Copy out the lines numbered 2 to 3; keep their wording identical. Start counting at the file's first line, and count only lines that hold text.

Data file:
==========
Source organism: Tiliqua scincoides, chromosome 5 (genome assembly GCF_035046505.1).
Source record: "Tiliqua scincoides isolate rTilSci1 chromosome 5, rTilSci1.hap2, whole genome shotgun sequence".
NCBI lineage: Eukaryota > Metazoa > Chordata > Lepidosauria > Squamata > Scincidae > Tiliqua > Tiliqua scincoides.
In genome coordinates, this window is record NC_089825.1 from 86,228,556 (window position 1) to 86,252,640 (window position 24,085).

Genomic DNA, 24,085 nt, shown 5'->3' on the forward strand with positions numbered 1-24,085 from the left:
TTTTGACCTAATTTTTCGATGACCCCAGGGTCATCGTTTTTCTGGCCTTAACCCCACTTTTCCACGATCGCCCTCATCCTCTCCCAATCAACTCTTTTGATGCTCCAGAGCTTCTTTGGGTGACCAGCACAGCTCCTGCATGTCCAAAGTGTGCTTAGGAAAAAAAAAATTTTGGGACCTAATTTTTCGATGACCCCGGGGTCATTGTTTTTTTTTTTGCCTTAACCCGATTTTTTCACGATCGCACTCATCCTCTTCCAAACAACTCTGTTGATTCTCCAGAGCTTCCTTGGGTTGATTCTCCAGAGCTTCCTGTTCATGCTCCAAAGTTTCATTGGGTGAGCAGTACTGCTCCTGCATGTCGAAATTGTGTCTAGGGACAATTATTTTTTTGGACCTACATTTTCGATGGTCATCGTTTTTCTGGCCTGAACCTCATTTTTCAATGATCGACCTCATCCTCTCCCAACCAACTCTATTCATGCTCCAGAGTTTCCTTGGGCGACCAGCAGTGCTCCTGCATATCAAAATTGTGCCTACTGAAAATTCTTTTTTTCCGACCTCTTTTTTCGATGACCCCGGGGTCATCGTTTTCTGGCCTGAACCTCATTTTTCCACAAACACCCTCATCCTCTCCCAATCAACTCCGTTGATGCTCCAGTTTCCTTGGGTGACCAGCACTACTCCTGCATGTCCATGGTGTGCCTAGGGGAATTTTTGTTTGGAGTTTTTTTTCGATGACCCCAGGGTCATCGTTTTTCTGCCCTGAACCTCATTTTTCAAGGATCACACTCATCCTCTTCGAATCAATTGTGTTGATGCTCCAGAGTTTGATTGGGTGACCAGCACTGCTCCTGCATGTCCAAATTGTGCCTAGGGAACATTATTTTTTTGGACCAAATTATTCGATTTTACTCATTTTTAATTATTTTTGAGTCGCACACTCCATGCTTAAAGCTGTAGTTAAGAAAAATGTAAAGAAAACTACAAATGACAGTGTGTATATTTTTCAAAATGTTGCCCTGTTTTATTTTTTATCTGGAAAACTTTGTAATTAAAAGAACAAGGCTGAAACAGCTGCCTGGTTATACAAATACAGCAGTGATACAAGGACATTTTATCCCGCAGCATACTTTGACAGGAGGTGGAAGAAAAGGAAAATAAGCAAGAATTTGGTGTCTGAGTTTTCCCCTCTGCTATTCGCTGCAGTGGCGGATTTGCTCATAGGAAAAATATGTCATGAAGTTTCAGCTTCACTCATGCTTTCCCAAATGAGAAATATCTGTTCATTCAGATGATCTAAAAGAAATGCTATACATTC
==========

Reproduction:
Source record: "Tiliqua scincoides isolate rTilSci1 chromosome 5, rTilSci1.hap2, whole genome shotgun sequence".
NCBI lineage: Eukaryota > Metazoa > Chordata > Lepidosauria > Squamata > Scincidae > Tiliqua > Tiliqua scincoides.